A paper shows that the failure to describe modern economies adequately is not due to the introduction of calculus into economic theory by the so-called ‘marginal revolution’ during the second half of the 19th century, when the mathematical formalism of physics decisively influenced economic theory. Rather, the culprit is the disregard of the first two laws of thermodynamics and of technological constraints in the theory of production and growth of industrial economies.
Energy is ten times more important than its cost
If one foregoes cost-share weighting and determines the output elasticities of capital, labor, energy, and creativity econometrically, one gets for energy economic weights that exceed energyʼs cost share by up to an order of magnitude, and the Solow residual disappears. The production factor energy accounts for most, and creativity for the rest of the growth that neoclassical economics attributes to ‘technological progress’.
According to the cost-share theorem, reductions of energy inputs by up to 7%, observed during the first energy crisis 1973–1975, could have only caused output reductions of 0.35%, whereas the observed reductions of output in industrial economies were up to an order of magnitude larger. Thus, from this perspective the recessions of the energy crises are hard to understand. In addition, cost-share weighting of production factors has the problem of the Solow residual. The Solow residual accounts for that part of output growth that cannot be explained by the input growth rates weighted by the factor cost shares. It amounts to more than 50% of total growth in many countries. Standard neoclassical economics attributes the discrepancy between empirical and theoretical growth to what is being called ‘technological progress’ or, sometimes, ‘Manna from Heaven.’ The dominating role of technological progress ‘has lead to a criticism of the neoclassical model: it is a theory of growth that leaves the main factor in economic growth unexplained’, as the founder of neoclassical growth theory, Robert A Solow, stated himself.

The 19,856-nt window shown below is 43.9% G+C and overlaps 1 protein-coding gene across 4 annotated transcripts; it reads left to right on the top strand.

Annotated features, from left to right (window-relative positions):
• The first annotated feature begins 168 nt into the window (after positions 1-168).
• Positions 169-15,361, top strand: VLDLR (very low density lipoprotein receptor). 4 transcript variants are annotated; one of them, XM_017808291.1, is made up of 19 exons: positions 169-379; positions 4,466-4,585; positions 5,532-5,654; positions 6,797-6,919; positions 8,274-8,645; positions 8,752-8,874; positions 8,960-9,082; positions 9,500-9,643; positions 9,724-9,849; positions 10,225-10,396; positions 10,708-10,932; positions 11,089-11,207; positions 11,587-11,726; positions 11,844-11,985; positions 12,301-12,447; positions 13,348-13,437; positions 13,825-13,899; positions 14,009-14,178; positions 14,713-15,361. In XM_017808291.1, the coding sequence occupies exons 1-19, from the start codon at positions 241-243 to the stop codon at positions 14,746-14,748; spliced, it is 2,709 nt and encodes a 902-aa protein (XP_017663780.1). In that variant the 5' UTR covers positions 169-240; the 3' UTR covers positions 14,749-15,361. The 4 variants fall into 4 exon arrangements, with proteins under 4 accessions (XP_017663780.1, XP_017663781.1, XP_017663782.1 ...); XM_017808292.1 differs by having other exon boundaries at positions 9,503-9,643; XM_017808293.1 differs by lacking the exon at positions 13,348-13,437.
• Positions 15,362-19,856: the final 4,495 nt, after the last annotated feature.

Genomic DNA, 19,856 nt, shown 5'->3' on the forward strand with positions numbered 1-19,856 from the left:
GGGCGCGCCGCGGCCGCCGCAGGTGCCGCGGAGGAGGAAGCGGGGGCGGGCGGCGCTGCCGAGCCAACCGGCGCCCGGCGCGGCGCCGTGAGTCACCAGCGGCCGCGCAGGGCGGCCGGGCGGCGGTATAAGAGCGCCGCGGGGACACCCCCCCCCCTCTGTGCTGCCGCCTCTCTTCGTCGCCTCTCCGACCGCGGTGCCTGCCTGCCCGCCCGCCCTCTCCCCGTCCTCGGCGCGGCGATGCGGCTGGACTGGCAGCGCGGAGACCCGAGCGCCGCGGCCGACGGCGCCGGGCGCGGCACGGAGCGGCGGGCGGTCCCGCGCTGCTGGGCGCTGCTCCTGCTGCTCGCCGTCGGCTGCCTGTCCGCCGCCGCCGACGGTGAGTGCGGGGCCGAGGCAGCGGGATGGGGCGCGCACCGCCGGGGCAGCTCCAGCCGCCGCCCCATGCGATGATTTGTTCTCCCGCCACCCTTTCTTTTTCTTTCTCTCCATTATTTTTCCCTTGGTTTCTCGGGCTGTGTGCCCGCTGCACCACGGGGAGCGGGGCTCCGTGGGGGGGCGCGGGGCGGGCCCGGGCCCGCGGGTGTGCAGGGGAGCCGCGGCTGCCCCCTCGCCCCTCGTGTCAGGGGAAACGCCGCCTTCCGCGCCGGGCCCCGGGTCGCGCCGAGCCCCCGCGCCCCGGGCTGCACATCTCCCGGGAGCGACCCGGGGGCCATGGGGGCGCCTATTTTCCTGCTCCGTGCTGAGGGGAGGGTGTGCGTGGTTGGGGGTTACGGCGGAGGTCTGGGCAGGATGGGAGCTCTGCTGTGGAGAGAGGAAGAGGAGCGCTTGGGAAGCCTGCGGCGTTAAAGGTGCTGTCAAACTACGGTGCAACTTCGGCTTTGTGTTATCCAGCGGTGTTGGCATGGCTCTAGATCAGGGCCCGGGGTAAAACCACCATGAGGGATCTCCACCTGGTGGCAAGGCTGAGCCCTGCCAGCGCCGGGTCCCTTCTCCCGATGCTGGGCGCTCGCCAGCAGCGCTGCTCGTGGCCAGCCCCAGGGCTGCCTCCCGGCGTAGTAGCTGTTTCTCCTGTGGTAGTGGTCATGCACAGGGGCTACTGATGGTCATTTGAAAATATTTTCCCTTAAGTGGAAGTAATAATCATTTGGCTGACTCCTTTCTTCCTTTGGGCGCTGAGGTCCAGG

Growth in Germany, Japan, and the USA
The reproduction of economic growth in Germany, Japan, and the USA during the second half of the 20th century. Their left parts exhibit the empirical growth (squares) and the theoretical growth (circles) of the dimensionless output , and the right parts present the empirical time series of the dimensionless factors capital , labor , and energy . The base year t0 is 1960 for Germany and the USA, and 1965 for Japan. Note the variations of inputs and outputs in conjunction with the oil price explosions. The price of a barrel of crude oil in inflation-corrected was driven by the OPEC boycott in response to the Yom-Kippur war from 15$ in 1973 to 53$ in 1975, and by the war between Iraq and Iran from 48$ in 1979 to 100$ in 1981. Then the oil price plummeted to 30$ in 1986 (with dramatic consequences for the Soviet Union). Between 1997 and 2011 it has risen again, from 18$ to 110$.